The presence of water on Mars is often talked about in the past tense -- as in, billions of years in the past. But researchers have found clues that water could be flowing in the present, at least during warm seasons.
Researchers at Georgia Institute of Technology are looking at dark features on Martian slopes that are finger-shaped. They appear and disappear seasonally.
These flows represent the best suggestion we know of that Mars has water right now, scientists say. The study is published in the journal Geophysical Research Letters.
Natural processes are working hard to keep the carbon cycle in balance by absorbing about half of our carbon emissions, limiting the extent of climate change. There's a lot we don't know about these processes, including where they are occurring and how they might change as the climate warms. To understand and prepare for the carbon cycle of the future, we have an urgent need to find out.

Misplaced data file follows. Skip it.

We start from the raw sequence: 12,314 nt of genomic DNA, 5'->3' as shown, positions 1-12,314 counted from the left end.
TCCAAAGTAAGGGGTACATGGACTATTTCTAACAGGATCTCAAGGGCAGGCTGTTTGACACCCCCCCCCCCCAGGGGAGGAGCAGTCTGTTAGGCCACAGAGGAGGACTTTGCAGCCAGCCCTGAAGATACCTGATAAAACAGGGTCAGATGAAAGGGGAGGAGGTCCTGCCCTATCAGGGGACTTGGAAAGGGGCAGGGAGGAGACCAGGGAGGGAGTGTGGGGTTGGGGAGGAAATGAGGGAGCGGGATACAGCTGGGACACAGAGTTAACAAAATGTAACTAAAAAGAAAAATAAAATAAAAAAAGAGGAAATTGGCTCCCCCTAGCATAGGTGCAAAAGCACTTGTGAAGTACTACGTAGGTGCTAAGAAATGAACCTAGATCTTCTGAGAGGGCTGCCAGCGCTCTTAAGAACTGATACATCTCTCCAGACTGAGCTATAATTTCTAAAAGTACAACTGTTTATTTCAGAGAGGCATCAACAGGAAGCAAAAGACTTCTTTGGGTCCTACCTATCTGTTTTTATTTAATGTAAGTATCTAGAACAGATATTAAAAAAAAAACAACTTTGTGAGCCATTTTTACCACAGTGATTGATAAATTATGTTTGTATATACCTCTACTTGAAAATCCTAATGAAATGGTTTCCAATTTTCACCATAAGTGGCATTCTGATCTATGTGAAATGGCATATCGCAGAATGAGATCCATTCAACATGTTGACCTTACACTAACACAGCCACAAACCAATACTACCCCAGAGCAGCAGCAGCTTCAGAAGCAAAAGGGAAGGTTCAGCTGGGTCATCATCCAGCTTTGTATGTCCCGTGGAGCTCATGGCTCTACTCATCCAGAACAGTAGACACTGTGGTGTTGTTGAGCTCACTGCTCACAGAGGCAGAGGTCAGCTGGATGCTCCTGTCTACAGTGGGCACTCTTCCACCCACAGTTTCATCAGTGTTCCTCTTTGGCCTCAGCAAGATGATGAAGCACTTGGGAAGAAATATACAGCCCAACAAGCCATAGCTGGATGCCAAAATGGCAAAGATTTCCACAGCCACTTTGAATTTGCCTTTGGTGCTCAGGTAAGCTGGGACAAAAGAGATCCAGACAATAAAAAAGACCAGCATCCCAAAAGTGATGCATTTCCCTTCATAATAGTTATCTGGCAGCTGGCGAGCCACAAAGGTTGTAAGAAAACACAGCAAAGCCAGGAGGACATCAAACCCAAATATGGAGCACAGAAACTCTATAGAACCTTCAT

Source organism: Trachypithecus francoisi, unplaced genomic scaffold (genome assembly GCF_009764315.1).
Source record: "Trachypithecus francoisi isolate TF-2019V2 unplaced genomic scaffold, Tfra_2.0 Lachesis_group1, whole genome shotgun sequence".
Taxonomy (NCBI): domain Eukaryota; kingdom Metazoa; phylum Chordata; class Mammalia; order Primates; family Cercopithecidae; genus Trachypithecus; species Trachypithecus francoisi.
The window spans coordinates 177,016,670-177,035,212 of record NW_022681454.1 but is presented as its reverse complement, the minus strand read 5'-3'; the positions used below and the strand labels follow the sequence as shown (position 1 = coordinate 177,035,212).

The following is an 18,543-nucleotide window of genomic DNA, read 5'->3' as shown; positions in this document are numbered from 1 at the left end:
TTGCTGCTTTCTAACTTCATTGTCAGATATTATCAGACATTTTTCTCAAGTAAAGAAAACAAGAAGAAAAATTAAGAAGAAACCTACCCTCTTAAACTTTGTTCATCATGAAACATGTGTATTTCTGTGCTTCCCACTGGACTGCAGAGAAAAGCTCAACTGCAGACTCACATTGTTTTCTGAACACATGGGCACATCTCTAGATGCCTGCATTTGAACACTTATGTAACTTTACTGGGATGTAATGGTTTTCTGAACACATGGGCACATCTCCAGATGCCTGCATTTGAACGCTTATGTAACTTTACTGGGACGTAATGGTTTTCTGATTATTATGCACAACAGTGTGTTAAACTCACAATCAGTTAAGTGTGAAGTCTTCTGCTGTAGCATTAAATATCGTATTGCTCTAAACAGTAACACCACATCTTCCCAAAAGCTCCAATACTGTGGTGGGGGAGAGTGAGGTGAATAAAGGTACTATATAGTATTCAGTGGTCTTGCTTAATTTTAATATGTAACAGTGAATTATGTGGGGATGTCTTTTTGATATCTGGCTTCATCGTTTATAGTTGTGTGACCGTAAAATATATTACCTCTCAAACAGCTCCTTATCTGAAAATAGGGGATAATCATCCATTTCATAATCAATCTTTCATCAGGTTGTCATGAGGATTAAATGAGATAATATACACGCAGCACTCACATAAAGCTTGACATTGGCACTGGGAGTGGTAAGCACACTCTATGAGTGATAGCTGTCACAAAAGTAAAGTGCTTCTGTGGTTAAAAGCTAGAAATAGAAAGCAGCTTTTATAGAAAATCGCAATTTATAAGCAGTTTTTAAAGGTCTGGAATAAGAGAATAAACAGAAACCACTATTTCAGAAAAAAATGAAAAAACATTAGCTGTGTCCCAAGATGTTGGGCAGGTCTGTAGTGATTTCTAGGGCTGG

This animation shows the Orbiting Carbon Observatory-2, the first NASA spacecraft dedicated to studying carbon dioxide in Earth's atmosphere. In July 2014, NASA will launch the Orbiting Carbon Observatory-2 (OCO-2) to study the fate of carbon dioxide worldwide. OCO-2 will not be the first satellite to measure carbon dioxide, but it's the first with the observational strategy, precision, resolution and coverage needed to answer these questions about these little-monitored regions.